Somerset v Essex, Specsavers Championship Div One, Taunton, 3rd day April 16, 2017

Cook begins post-captaincy life with classy hundred

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Essex 129 (Cook 52, van der Merwe 3-26) and 257 for 2 (Cook 110, Westley 86*) beat Somerset 209 (Trego 48, Ashar Zaidi 3-17) and 174 (Wagner 6-48) by eight wickets
Scorecard

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County Championship Round-up: Cook's class shines through

Those who harboured fears that Alastair Cook would descend into a sea of despond upon conceding the England Test captaincy can rest easy. He is not that sort of man. An unflustered century, following quickly upon his half-century in the first innings, provided an immediate statement in his first match since that his appetite for runs remains as strong as ever and contributed sizeably to Essex's authoritative eight-wicket win against Somerset with more than a day to spare.

On a surface where 18 wickets fell on the second day, only two were taken on the third as Essex, 10 without loss overnight, ticked off their target of 255 with an air of total authority. The break-time larks in the classroom had been stilled the moment the head teacher appeared on the scene: Cook exuded quality from the outset.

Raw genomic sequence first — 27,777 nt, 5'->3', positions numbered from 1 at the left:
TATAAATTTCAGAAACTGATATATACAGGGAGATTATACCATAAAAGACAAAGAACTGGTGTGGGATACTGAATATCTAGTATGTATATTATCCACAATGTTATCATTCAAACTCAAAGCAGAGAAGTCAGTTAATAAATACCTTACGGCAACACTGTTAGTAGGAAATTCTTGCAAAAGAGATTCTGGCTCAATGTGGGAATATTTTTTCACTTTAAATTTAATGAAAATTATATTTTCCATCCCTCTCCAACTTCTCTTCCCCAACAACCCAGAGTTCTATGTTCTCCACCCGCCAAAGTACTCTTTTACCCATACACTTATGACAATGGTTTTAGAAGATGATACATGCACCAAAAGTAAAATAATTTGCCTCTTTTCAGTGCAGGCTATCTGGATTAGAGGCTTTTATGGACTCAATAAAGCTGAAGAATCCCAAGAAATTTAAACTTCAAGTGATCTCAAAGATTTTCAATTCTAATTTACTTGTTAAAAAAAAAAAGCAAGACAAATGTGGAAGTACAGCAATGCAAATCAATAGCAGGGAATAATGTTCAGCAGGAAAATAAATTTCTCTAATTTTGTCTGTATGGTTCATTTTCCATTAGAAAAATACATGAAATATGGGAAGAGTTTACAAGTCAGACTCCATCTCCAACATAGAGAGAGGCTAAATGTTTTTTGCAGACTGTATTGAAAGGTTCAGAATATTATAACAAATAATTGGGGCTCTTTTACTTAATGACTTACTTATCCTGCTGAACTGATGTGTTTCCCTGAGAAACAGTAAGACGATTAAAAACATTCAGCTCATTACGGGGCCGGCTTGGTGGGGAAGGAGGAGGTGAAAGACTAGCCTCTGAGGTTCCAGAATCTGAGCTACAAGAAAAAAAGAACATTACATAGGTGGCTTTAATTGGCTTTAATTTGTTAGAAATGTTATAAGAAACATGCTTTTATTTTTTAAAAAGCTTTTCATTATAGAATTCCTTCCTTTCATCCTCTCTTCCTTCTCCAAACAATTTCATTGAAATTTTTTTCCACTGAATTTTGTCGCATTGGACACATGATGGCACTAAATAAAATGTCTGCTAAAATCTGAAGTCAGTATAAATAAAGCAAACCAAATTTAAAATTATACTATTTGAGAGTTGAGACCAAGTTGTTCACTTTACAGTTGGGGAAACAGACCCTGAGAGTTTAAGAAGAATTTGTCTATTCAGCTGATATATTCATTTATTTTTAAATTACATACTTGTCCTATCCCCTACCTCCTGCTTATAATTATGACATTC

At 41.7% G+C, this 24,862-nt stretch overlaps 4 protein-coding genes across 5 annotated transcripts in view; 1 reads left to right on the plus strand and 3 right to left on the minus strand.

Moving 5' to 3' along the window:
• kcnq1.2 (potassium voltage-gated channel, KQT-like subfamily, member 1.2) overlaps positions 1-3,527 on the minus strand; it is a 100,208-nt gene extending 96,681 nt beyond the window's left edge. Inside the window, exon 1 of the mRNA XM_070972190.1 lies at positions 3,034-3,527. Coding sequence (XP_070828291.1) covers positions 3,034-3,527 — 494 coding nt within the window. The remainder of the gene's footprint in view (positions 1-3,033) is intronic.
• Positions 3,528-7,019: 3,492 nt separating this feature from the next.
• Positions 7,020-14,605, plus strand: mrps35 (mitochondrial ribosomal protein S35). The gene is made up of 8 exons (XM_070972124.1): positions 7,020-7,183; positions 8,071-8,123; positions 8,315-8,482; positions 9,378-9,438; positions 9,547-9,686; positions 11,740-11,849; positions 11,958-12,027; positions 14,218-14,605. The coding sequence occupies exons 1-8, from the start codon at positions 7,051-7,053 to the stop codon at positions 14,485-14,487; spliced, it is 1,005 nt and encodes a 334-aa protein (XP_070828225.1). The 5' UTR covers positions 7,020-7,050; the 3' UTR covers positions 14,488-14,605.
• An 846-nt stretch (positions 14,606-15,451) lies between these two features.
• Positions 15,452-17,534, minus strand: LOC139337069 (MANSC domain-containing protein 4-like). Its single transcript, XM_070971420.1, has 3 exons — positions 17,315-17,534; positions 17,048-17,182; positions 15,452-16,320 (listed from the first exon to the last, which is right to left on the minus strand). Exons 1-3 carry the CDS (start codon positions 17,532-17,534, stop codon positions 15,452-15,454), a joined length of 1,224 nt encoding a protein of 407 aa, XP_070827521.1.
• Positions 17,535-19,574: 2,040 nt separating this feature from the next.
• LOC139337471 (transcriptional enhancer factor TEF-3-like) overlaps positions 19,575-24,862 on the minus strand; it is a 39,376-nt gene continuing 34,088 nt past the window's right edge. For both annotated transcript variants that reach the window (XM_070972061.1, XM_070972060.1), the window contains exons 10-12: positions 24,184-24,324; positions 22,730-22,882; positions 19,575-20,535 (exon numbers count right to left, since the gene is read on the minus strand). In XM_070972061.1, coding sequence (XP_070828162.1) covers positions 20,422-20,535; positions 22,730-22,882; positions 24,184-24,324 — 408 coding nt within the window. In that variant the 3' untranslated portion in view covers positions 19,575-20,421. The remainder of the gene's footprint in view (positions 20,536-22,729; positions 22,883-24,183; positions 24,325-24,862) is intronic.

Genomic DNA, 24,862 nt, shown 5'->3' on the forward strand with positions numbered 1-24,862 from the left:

By the time he fell, on 110, Essex's victory was as good as assured. Somerset's recourse to desperate measures saw their young captain Tom Abell turn to the occasional left-arm spin of Dean Elgar. His second ball was a long hop and Cook yanked it obligingly to James Hildreth at midwicket. When your first game in charge turns so markedly against you, you probably welcome any luck going.

That apart, as Cook shared stands of 82 with Nick Browne and 134 with Tom Westley, his awkward moments were rare. A missed cut at Jack Leach saw the ball have a nodding acquaintance, no more than that, with his off stump, and, on 95, he played and missed twice in succession at a third left-arm spinner, Roelof van der Merwe, but generally he was at his most orderly, nudging singles square of the wicket, working the leg-side boundary and even unveiling a consummate drive down the ground against Craig Overton - proof that his game was in a good place.

Somerset's task was made harder by a pitch that behaved more genially than on the second day, the loss of pace affecting pace bowlers and spinners alike. "I was quite surprised by the change in the wicket," said Matthew Maynard, Somerset's director of cricket. "It was like taking air out of the ball."

Leach has embedded his reshaped action well enough, but he found little turn or guile; he will hope for that as the season develops. At least he laid down a marker. Dom Bess, the offspinner who impressed alongside him late last summer as Somerset pushed for the title, would arguably have been a more adventurous choice than van der Merwe.